WETLANDS ENHANCE METHYLMERCURY CONCENTRATIONS AT A LEGACY MINE SITE IN CENTRAL IDAHO, UNITED STATES
The East Fork South Fork Salmon River (EFSFSR)is a critical spawning habitat for bull trout and Chinook salmon in central Idaho. Monthly water-quality monitoring on Sugar Creek, a tributary to the EFSFSR downstream from the Cinnabar mercury mine site, has demonstrated elevated mercury (Hg) concentrations, with the greatest concentrations occurring during peak snow melt in late May and during high-intensity summer thunderstorms. Mercury mineralization at the Cinnabar mine site is hosted by carbonate rocks, which generate waters dominated by Ca2+ and HCO3- at pH 7 to 9. Sampling along Sugar Creek and its tributary Cinnabar Creek was conducted near baseflow conditions to determine groundwater contributions to methylmercury (MeHg). Total unfiltered Hg concentrations in Cinnabar Creek increased from 8 to 14 ng THg L-1 above the mine site to 170 to 213 ng THg L-1 in the main reach flowing through the mine site. Unfiltered MeHg concentrations from same reaches of Cinnabar Creek increased from <0.04 ng MeHg L-1 to 0.07 to 0.15 ng MeHg L-1, or 0.03 to 0.09 percent of the total mercury, in unfiltered water from Cinnabar Creek flowing through the mine site. Groundwater seeps and mine adits were sampled to evaluate contributions from groundwater in direct contact with cinnabar-bearing carbonate rocks. There are several fault-controlled seeps with associated wetlands in the mine site with up to 960 ng THg L-1 and 6 ng MeHg L-1, reflecting the enhanced dissolution and methylation of mercury in these discrete areas of high organic matter in what is otherwise a low-nutrient watershed. Incorporating existing fault-controlled groundwater seeps into a remediation design is critical for reducing downstream transport of mercury and other metals in legacy mercury mine sites.
TRACING HG MOBILITY AND DISTRIBUTION IN A HISTORICAL MERCURY MINING ECOSYSTEM: FROM CALCINE TO BULL TROUT AND SAMPLES IN BETWEEN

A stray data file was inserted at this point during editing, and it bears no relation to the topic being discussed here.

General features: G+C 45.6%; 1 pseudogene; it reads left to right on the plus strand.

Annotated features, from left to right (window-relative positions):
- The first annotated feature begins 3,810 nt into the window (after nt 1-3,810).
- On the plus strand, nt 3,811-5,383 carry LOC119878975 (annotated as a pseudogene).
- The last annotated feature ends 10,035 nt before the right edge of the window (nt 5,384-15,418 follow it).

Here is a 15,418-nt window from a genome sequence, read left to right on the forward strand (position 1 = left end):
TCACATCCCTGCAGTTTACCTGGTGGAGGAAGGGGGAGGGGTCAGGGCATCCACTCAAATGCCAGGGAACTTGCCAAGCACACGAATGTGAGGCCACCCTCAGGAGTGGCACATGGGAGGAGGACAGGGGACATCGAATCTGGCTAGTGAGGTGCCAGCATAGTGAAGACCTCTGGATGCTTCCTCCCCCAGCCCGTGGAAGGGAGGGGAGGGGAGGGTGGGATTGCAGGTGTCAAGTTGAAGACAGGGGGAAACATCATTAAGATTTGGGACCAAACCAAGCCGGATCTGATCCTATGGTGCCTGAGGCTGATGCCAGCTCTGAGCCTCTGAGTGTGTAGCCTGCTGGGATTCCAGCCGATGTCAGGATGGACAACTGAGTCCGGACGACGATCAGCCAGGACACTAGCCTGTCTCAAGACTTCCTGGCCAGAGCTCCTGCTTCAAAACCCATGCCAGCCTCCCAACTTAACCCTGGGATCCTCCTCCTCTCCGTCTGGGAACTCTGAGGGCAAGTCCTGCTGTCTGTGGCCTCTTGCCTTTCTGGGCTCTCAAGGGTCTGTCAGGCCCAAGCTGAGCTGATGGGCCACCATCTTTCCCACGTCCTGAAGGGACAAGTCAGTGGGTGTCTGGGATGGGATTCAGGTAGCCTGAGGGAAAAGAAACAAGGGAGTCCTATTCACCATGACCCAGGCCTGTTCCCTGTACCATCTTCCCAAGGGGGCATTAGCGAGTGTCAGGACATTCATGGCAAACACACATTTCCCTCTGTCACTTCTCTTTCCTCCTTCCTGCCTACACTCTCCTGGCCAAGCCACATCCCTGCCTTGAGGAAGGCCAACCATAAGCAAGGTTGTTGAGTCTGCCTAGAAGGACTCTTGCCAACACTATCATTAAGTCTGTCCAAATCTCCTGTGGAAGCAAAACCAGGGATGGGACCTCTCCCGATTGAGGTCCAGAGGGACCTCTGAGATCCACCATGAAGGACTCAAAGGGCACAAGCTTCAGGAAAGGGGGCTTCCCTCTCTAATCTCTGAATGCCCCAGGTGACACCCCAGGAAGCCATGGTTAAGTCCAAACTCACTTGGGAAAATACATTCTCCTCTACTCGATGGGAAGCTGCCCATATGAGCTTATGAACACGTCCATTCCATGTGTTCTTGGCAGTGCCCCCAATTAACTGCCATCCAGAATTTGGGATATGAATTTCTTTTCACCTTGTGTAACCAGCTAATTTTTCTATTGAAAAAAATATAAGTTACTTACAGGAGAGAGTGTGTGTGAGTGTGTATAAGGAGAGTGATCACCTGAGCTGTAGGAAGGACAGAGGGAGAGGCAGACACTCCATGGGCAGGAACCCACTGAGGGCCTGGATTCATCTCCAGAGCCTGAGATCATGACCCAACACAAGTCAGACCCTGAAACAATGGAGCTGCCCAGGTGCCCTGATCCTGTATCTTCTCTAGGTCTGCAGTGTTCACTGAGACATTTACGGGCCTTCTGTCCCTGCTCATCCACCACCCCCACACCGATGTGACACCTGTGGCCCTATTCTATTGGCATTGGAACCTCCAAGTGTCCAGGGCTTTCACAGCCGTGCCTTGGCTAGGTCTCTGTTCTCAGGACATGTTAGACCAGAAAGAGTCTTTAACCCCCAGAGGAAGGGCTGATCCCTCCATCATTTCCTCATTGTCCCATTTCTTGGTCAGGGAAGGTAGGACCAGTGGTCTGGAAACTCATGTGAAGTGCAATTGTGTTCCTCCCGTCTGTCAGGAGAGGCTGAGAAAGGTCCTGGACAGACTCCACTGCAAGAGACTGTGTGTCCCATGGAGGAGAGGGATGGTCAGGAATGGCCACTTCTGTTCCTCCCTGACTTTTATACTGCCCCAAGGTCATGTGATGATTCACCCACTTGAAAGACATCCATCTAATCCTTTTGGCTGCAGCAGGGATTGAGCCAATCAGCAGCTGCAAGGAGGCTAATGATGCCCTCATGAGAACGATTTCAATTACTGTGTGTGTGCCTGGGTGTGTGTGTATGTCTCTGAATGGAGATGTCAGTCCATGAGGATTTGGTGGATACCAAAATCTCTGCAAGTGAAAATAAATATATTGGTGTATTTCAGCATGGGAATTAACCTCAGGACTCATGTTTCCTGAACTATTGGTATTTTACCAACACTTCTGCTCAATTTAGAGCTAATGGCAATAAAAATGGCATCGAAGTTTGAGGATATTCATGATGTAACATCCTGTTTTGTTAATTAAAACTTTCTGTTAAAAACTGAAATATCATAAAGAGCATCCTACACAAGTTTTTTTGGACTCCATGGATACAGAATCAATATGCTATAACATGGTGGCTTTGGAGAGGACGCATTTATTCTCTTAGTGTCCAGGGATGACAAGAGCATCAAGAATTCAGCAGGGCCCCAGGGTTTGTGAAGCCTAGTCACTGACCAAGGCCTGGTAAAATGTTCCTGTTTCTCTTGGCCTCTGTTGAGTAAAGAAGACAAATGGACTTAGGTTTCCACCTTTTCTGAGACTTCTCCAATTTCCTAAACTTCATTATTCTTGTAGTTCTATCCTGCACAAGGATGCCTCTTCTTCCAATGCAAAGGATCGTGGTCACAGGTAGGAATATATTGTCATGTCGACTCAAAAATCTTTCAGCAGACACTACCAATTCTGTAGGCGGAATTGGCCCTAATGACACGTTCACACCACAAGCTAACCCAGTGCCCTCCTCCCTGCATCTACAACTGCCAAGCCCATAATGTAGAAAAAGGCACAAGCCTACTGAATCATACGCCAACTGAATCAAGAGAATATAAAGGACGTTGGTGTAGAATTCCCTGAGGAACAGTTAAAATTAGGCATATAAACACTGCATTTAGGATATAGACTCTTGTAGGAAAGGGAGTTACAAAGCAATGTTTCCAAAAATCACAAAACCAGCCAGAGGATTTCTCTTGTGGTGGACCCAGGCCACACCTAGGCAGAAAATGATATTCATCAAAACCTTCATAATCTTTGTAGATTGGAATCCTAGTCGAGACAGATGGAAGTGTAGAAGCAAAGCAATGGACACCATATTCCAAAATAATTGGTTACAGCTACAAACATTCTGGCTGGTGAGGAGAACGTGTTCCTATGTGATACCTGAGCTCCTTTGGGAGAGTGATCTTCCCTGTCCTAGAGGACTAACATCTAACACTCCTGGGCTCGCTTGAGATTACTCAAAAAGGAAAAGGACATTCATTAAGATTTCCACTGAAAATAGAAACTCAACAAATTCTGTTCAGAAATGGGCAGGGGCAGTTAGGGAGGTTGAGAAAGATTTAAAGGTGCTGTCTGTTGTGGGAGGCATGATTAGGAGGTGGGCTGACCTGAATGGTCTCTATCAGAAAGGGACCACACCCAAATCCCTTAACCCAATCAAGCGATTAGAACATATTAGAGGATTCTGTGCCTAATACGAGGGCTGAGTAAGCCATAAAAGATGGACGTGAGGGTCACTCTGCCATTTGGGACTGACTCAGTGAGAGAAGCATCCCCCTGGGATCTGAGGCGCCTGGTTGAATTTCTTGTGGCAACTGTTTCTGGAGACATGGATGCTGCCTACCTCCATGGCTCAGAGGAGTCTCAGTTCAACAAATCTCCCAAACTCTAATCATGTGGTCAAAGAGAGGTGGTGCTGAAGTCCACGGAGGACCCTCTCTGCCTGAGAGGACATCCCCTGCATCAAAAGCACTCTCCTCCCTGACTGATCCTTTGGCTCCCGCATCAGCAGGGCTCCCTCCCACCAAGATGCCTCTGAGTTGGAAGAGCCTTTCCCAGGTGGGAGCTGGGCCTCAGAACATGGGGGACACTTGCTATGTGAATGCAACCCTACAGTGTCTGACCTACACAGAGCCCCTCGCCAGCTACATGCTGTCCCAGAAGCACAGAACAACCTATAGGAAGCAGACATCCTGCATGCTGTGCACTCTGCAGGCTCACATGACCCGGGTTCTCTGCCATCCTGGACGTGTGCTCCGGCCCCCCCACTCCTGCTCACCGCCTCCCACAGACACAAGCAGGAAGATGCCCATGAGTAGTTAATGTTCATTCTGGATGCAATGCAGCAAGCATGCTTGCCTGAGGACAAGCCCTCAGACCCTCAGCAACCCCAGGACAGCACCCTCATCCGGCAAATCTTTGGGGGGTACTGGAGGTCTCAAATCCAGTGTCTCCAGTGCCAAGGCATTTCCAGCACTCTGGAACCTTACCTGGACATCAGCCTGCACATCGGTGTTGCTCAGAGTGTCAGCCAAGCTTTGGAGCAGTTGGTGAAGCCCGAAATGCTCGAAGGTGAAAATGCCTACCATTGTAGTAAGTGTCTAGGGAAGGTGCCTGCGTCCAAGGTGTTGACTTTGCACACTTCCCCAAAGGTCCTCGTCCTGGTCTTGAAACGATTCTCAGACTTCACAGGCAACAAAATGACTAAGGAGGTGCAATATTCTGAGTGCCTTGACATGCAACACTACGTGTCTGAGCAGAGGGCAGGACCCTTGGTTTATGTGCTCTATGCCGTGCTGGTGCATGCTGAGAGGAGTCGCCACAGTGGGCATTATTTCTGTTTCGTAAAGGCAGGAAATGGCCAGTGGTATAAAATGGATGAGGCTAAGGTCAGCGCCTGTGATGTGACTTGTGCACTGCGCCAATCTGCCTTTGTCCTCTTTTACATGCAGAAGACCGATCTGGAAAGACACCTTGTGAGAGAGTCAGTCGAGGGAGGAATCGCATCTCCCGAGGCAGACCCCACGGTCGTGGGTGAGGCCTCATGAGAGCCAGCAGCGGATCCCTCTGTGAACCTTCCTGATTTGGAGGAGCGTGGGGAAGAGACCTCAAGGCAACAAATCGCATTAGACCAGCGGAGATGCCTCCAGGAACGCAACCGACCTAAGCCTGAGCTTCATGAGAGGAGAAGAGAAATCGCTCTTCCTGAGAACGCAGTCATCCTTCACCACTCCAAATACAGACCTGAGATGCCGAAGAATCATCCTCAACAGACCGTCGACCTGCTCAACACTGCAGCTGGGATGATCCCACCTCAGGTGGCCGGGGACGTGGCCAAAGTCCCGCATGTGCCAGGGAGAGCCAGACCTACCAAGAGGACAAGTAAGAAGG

Persistent mercury (Hg) impact from legacy mines continue to present risk to the environment and human health globally. The Stibnite Mining District is a historical mining area located near the headwaters of the East Fork South Fork Salmon River in central Idaho. Past mining of antimony, gold, silver, mercury and tungsten from the early 1900s to the 1990s has resulted in elevated Hg as well as other trace elements in the surrounding ecosystem. The Cinnabar and Fern legacy Hg mine sites, within the Stibnite Mining district are primary source areas for elevated Hg entering the ecosystem. The extraction of Hg from cinnabar was carried out via two methods over the 45 years of Hg production in this mining district: 1) Hg was initially retorted in rotary kilns (1921 to 1956), a process during which the ore is heated to 500-600°C volatizing the Hg to gas with recovery as elemental Hg(L) via condensation and 2) Hg was later produced by wet flotation and electro-separation (1956 to 1966). These distinct methods of extracting Hg from cinnabar resulted in variations of Hg concentration and isotopic composition being introduced into the environment during the active processing of the Hg ore, as well as long term legacy input of Hg from the weathering of calcine tailing piles and other residual Hg contamination sources related to the original mining and processing of Hg ore. Mass dependent fractionation of Hg isotope ratios and variation in Hg concentrations resulting from the processing of cinnabar ore has been reported previously for produced Hg metal and residual waste fractions (Hg(L), Hg(g), and calcines). These Hg fractions possess the potential of releasing Hg into the local environment over sustained periods of time. In order to better understand Hg behavior in legacy mining areas, establish a priority of effort for remediation, and determine differences in mobility and bio-accessibility of Hg sources in this ecosystem, we investigated Hg concentrations and isotopic compositions in a wide range of samples: two distinct calcine produced tailing piles, lichen, periphyton, stream sediment, soil, tadpoles, tadpole eggs, tailed frog, sculpin, and bull trout. We will present Hg concentrations and isotopic compositions of samples collected over multiple years within the mining district and provide a post-mining baseline of Hg distribution. This baseline will help inform environmental assessments for future landuse activities, including recommencing of mining operations and onsite remediation in this ecosystem.